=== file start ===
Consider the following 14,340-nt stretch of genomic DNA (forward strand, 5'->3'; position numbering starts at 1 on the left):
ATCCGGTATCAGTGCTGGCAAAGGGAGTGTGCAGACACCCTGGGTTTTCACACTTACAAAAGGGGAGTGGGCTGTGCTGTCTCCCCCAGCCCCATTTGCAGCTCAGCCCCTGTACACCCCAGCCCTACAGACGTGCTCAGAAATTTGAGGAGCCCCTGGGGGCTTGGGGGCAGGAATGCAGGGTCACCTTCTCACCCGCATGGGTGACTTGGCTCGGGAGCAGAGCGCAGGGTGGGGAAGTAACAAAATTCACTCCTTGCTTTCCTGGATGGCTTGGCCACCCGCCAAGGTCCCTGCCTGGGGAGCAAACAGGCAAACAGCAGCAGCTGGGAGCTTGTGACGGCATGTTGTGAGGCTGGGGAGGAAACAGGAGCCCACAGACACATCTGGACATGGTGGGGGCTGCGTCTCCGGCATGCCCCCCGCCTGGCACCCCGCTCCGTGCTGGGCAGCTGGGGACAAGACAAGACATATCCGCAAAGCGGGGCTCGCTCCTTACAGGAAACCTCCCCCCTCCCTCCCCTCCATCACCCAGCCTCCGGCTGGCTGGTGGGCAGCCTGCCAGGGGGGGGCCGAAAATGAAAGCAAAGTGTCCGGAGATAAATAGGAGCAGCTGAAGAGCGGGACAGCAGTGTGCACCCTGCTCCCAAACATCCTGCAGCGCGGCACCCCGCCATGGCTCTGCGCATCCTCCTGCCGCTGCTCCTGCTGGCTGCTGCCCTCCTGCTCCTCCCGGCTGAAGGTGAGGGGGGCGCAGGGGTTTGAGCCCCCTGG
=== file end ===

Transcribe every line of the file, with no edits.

Consider the following 14,340-nt stretch of genomic DNA (forward strand, 5'->3'; position numbering starts at 1 on the left):
ATCCGGTATCAGTGCTGGCAAAGGGAGTGTGCAGACACCCTGGGTTTTCACACTTACAAAAGGGGAGTGGGCTGTGCTGTCTCCCCCAGCCCCATTTGCAGCTCAGCCCCTGTACACCCCAGCCCTACAGACGTGCTCAGAAATTTGAGGAGCCCCTGGGGGCTTGGGGGCAGGAATGCAGGGTCACCTTCTCACCCGCATGGGTGACTTGGCTCGGGAGCAGAGCGCAGGGTGGGGAAGTAACAAAATTCACTCCTTGCTTTCCTGGATGGCTTGGCCACCCGCCAAGGTCCCTGCCTGGGGAGCAAACAGGCAAACAGCAGCAGCTGGGAGCTTGTGACGGCATGTTGTGAGGCTGGGGAGGAAACAGGAGCCCACAGACACATCTGGACATGGTGGGGGCTGCGTCTCCGGCATGCCCCCCGCCTGGCACCCCGCTCCGTGCTGGGCAGCTGGGGACAAGACAAGACATATCCGCAAAGCGGGGCTCGCTCCTTACAGGAAACCTCCCCCCTCCCTCCCCTCCATCACCCAGCCTCCGGCTGGCTGGTGGGCAGCCTGCCAGGGGGGGGCCGAAAATGAAAGCAAAGTGTCCGGAGATAAATAGGAGCAGCTGAAGAGCGGGACAGCAGTGTGCACCCTGCTCCCAAACATCCTGCAGCGCGGCACCCCGCCATGGCTCTGCGCATCCTCCTGCCGCTGCTCCTGCTGGCTGCTGCCCTCCTGCTCCTCCCGGCTGAAGGTGAGGGGGGCGCAGGGGTTTGAGCCCCCTGG